A few weeks ago someone asked me what websites I used to keep up-to-date on topics like aviation and outer space. Here was my response:
None you would know.
I then went on the list several sites I visit regularly. While my response was accurate (and sarcastic) it wasn’t out of some attempt to be an elitist or a renegade. The simple fact is that most websites out there just aren’t very good at reporting the type of news I, or any engineer, need to stay current.
Education: Most pro or semi-pro bloggers have zero technical background. Their degrees are usual centered on communications or some other “arts” degree. While this makes them better writers than the technical folks (myself included) they lack the requisite BS meter, and the ability to see issues larger than the headline they are working on.
Research: When an announcement is made on a new technological breakthrough, or a novel application of a technology every website is pushing to get the info up first. For that reason the news is rarely more than a Google search and/or a paragraph taken from Wikipedia. Go on, try it; I dare you. This means that all you are reading is effectively a free promotion for whoever issued the announcement since all that is being reported is what this party is pushing.
They want your clicks: Like or not any for profit website lives and dies by web traffic. The faster they can drive you to a post and the longer they keep you there, the more money they will make. To do this they often disguise the meat of an article or hide it lower in on the page. They also use splashy headlines to grab your attention even though they are less than accurate.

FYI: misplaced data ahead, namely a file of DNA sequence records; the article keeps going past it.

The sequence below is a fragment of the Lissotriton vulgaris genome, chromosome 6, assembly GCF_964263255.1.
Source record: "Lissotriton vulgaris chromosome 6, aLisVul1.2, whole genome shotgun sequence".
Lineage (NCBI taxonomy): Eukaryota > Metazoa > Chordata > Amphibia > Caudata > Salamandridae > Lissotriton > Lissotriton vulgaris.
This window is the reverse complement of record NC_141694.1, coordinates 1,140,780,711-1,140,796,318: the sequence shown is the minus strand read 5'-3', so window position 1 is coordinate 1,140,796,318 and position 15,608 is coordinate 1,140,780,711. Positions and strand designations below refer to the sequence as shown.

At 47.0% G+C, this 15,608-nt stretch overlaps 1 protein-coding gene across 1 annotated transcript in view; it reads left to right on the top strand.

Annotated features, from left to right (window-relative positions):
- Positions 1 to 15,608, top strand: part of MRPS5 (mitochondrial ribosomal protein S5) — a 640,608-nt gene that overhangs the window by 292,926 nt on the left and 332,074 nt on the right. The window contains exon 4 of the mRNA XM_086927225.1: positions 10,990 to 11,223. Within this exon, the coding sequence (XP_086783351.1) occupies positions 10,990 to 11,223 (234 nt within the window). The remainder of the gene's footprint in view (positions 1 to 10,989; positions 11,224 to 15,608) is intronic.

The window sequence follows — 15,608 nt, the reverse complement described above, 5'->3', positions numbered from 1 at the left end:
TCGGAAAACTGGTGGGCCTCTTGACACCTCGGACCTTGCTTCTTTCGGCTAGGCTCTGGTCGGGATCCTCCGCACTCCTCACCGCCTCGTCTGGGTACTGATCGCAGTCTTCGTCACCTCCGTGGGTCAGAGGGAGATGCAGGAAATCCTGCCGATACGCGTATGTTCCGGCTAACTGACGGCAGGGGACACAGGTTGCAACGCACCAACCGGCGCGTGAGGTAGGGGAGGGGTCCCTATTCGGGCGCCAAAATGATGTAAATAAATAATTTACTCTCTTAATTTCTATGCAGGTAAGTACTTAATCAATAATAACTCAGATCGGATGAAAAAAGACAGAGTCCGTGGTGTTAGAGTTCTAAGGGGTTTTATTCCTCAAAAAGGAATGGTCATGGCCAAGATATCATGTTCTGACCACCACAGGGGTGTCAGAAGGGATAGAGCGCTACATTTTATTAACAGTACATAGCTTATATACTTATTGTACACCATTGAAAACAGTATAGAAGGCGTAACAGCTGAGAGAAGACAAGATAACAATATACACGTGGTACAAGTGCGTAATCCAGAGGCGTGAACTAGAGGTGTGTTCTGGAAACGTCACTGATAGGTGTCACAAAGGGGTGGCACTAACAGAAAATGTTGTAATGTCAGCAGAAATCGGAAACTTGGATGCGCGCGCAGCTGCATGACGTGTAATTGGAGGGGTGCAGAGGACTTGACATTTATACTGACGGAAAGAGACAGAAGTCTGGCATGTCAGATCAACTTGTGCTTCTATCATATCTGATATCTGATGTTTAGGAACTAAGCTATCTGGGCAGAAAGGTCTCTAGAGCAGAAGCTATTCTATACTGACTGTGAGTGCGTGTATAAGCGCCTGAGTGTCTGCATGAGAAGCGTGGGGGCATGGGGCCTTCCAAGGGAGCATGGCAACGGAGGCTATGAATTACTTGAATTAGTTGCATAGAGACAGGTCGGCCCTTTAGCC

Trend-following: What’s hot on Engadet, Wired, Gawker, etc? The same exact thing. Once one website has something new or slightly unique the others are quick to follow. The entire system is set to duplicate information as quickly as possible; this often comes in the form of “republishing” or reporting on a report. This means only the big headline information gets broadcasted, often times it is the small often innocuous that are the most important in my area of expertise. Scientists moving a coefficient of anything a hundred thousandths in either direction is big news for me, but won’t get people posting in the comments.
This is not a rant on how mainstream media operates. It operates the way it does for a reason: consumer demand and profits. I don’t begrudge these people from making money. They are also entertaining. Let’s face it: scholarly articles, while informative, are often dull and the websites they appear on are unimaginative.
For current and engineers in training: Please PLEASE do not rely on these types of sites for your technical updates. They are flashy and fun, but lack the technical meat we need. Just because an author calls him/herself a nerd or geek doesn’t make them a engineer or specialist. Usually they are just someone with skinny jeans and chunky glasses.